Young people who have spoken against Taliban rule in Afghanistan or who adopted lifestyles that don't fit the fundamentalist regime say they fear for their livelihoods and lives as the insurgent group gains more territory.
"We live in very critical and dangerous circumstances right now," said Murtaza Ahmadi, a writer, part-time teacher and government employee.
"The Afghan government is losing power and authority across the country while the Taliban are gaining," he said. "Thousands of people are leaving Afghanistan because they think the Taliban are slowly gaining power all over the country and they don't trust the Afghan government."
Since international troops started withdrawing from Afghanistan earlier this year, Taliban insurgents have increased attacks against Afghan forces, capturing nearly half of the country's roughly 420 districts. The U.S. military is slated to conclude its mission to Afghanistan by August 31.
An Afghan National Army commando stands guard on top of a vehicle along the road in Enjil district of Herat province on August 1, 2021, as skirmishes between Afghan National Army and Taliban continue.
The Afghan government insists its forces will retake lost territory. Peace talks between the warring parties have been stalled.
From the start of 2021 to July, according to the U.N. High Commissioner for Refugees (UNHCR), some 270,000 Afghans have been forced from their homes, and more than 3.5 million people internally displaced.
"If the Taliban gain power," he said, "I will be one of the first people to get beheaded because I spoke out about their brutality in my book, The Dream Seller: Bakhshinda Roya."
Ahmadi was in Kabul when the Taliban ruled from 1996 to 2001, and remembers it well, he said. He wrote his book because "I wanted the present generation to be aware of how brutal life was under the Taliban," he said. "Women had to wear burqas, could not leave the house without a man, or go to work, or get an education. Men had to grow beards."
In a recent interview with the Associated Press, Taliban spokesman Suhail Shaheen claimed that under any Taliban government, women will be allowed to work, go to school, and participate in politics, but will have to wear the hijab, or headscarf.
Still, many young Afghans say they are considering leaving their country as 20 years of U.S. military intervention draws down, and the Taliban advances across the countryside.
Thousands of Afghans who may be targets of Taliban violence due to U.S. affiliations but are not eligible for a Special Immigrant Visa (SIV) will have the opportunity to resettle as refugees in the United States, the State Department said Monday.
"When you live in Afghanistan you do not know what will happen to you within an hour," said Bakhteyar Atify, a makeup artist in Kabul whose trade is forbidden under the Taliban's Islamic law. "We always worry and stress about our tomorrow: losing our job, dying of hunger, or stepping into an explosion and dying or becoming disabled," he described. "Almost everyone has depression and mental illness. It is all because of hopelessness for their futures."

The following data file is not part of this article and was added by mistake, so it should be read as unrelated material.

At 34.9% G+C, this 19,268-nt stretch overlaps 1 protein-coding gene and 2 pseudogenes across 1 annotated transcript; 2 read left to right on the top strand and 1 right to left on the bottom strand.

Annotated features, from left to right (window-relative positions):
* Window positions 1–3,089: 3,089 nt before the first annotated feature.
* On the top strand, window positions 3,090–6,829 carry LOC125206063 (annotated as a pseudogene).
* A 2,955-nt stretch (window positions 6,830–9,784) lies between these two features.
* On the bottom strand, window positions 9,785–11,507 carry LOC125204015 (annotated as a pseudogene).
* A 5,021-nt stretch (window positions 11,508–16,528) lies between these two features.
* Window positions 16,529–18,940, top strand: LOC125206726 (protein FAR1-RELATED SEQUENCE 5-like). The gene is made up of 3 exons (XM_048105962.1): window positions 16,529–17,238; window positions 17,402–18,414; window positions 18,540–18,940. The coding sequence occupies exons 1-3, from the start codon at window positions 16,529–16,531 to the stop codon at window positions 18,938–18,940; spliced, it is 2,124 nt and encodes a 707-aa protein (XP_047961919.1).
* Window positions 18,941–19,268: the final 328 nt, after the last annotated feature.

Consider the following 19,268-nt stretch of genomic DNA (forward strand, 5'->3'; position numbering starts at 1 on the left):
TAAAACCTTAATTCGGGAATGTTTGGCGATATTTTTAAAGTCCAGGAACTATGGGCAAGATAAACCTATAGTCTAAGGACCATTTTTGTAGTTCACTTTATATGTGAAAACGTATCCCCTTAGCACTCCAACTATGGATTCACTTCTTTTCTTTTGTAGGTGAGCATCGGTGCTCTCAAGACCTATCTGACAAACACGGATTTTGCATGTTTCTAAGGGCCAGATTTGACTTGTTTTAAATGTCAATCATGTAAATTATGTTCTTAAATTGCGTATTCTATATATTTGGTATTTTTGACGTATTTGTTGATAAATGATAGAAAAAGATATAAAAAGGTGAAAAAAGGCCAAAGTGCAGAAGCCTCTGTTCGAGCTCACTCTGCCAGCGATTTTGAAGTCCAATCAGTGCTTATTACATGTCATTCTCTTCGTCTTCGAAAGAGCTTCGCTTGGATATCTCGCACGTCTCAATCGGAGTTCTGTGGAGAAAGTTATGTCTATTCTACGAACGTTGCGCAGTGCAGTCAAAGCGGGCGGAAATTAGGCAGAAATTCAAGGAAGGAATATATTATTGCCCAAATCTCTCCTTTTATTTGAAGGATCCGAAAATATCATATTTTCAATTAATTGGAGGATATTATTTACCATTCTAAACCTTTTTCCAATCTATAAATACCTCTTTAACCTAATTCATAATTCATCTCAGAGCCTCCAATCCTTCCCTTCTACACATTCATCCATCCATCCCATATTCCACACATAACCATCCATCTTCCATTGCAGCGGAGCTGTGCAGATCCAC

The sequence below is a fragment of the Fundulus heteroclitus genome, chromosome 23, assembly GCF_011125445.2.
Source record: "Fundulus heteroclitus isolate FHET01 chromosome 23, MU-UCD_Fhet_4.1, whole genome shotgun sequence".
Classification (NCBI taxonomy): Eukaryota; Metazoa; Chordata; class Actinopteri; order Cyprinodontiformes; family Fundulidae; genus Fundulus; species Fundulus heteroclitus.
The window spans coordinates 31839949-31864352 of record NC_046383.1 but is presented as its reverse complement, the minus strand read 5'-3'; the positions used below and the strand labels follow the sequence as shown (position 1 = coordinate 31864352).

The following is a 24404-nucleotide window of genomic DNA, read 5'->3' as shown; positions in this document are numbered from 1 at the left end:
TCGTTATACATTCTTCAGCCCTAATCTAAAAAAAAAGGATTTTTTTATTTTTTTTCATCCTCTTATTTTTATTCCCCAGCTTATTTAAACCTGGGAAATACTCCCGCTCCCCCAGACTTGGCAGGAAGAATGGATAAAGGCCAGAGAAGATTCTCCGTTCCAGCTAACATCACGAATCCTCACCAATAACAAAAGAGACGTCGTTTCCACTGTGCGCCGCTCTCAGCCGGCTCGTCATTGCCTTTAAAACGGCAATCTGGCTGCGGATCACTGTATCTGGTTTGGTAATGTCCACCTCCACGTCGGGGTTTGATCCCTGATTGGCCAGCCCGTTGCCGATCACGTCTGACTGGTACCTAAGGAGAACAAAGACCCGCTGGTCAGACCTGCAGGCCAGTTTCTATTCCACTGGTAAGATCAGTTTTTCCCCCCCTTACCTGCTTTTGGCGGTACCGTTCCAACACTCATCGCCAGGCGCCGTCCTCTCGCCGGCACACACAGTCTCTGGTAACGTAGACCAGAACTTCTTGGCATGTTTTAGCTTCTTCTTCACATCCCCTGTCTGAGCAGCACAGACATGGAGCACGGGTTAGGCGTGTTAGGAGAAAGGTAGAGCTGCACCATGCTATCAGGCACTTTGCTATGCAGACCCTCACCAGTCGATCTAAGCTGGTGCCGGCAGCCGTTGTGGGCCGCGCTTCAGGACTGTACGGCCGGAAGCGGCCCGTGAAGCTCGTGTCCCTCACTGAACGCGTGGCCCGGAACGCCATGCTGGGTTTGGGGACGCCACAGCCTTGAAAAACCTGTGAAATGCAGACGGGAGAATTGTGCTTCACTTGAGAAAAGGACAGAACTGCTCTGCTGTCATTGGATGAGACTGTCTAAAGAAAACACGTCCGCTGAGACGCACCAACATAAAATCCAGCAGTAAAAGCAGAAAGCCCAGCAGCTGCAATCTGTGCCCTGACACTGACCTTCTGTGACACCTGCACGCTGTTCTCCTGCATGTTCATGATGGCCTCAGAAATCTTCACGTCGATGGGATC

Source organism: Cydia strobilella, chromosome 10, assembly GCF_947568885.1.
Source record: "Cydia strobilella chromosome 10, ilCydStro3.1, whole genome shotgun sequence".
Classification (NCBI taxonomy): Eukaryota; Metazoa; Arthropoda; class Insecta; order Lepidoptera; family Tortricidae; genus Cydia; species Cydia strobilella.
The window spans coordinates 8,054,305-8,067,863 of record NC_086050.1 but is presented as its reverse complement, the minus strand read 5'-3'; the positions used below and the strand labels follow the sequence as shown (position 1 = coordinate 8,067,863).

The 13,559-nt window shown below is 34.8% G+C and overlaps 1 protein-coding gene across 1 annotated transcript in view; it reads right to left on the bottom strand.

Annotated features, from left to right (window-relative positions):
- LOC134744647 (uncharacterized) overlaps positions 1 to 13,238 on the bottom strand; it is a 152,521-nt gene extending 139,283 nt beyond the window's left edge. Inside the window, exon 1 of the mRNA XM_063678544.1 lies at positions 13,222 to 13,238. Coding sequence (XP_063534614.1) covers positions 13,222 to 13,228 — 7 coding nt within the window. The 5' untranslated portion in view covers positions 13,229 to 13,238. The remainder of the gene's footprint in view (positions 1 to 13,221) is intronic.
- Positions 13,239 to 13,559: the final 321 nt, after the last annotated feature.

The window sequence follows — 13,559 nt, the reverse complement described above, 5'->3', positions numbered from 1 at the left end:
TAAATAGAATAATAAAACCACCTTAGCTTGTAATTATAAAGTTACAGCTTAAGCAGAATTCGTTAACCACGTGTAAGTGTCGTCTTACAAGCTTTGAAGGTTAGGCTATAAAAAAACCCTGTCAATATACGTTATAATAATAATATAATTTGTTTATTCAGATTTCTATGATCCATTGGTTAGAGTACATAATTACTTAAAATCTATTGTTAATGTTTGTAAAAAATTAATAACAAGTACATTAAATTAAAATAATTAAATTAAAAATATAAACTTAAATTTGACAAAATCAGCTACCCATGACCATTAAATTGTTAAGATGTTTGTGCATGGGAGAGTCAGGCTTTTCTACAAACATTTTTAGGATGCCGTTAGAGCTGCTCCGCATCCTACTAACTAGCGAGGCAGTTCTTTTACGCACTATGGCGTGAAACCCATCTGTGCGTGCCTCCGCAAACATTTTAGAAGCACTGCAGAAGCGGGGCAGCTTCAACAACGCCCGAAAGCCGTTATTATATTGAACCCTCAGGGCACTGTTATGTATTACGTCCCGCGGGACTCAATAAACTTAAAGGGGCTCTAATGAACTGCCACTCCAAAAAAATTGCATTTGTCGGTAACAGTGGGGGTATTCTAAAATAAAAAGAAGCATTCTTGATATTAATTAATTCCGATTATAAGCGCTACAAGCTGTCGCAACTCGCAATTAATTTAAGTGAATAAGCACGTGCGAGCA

Atify, based in the capital city of Kabul, has been working for TOLO TV for the past decade. He said he doesn't see a future for his work or lifestyle if the Taliban takes full control of Kabul and Afghanistan.
"For the past 15 years, I worked so hard to become a great makeup artist by watching other makeup artists, taking their tutorials, following them on social media, and learning online," he said. "They will all be destroyed if the Taliban with its harsh policies come to Kabul."
Atify said he does makeup for women announcers, actors and singers.
"My photos are all over social media. I will be the first to be beheaded by the Taliban because my work is forbidden by them."
After four decades of war, more than 70% of Afghanistan's population is younger than 25.
Mustafa Shirzad, who works in the Afghan Ministry of Finance in Kabul, says that he has lost hope and motivation for his future.
"If the Taliban gain power, their ideology is very different from mine, and I don't think I can work under the Taliban regime because I studied abroad and I have different expectations. If this happens, I will leave," he said. "Our bright and working people will leave if they take control. If I know that they are taking control of Kabul, and I am in danger, I won't think for a minute to leave."
Fatima Airan also works in Kabul in the Ministry of Finance, and like Shirzad, she studied abroad.
"Working women are scared that they might not be able to continue with their education and jobs," she stated. "Everyone is trying to find a way to leave the country, especially people who spoke against the Taliban and talk about their brutalities."
Since the violence increased across the country in May and June 2021 - when the United States and NATO allies began their troop withdrawal - 783 civilians have been killed and 1,609 others wounded, the U.N. Assistance Mission in Afghanistan stated.